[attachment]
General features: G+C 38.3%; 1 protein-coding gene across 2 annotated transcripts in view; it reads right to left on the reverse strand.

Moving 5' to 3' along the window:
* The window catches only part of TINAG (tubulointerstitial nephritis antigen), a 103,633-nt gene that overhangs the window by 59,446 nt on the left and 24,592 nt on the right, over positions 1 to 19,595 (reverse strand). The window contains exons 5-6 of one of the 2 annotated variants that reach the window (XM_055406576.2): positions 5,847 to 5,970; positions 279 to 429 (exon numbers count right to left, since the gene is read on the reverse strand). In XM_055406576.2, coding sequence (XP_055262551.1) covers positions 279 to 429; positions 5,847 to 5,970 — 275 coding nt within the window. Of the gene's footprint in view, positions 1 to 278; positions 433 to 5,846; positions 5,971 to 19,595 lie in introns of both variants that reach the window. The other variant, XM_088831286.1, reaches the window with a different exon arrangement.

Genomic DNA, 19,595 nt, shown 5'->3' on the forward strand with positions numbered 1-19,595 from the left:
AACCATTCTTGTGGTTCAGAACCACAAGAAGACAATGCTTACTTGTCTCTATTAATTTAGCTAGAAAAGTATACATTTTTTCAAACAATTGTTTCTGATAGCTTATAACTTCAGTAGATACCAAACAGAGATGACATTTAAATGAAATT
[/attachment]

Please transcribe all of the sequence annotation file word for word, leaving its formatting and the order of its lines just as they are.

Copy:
General features: G+C 38.3%; 1 protein-coding gene across 2 annotated transcripts in view; it reads right to left on the reverse strand.

Moving 5' to 3' along the window:
* The window catches only part of TINAG (tubulointerstitial nephritis antigen), a 103,633-nt gene that overhangs the window by 59,446 nt on the left and 24,592 nt on the right, over positions 1 to 19,595 (reverse strand). The window contains exons 5-6 of one of the 2 annotated variants that reach the window (XM_055406576.2): positions 5,847 to 5,970; positions 279 to 429 (exon numbers count right to left, since the gene is read on the reverse strand). In XM_055406576.2, coding sequence (XP_055262551.1) covers positions 279 to 429; positions 5,847 to 5,970 — 275 coding nt within the window. Of the gene's footprint in view, positions 1 to 278; positions 433 to 5,846; positions 5,971 to 19,595 lie in introns of both variants that reach the window. The other variant, XM_088831286.1, reaches the window with a different exon arrangement.

Genomic DNA, 19,595 nt, shown 5'->3' on the forward strand with positions numbered 1-19,595 from the left:
AACCATTCTTGTGGTTCAGAACCACAAGAAGACAATGCTTACTTGTCTCTATTAATTTAGCTAGAAAAGTATACATTTTTTCAAACAATTGTTTCTGATAGCTTATAACTTCAGTAGATACCAAACAGAGATGACATTTAAATGAAATT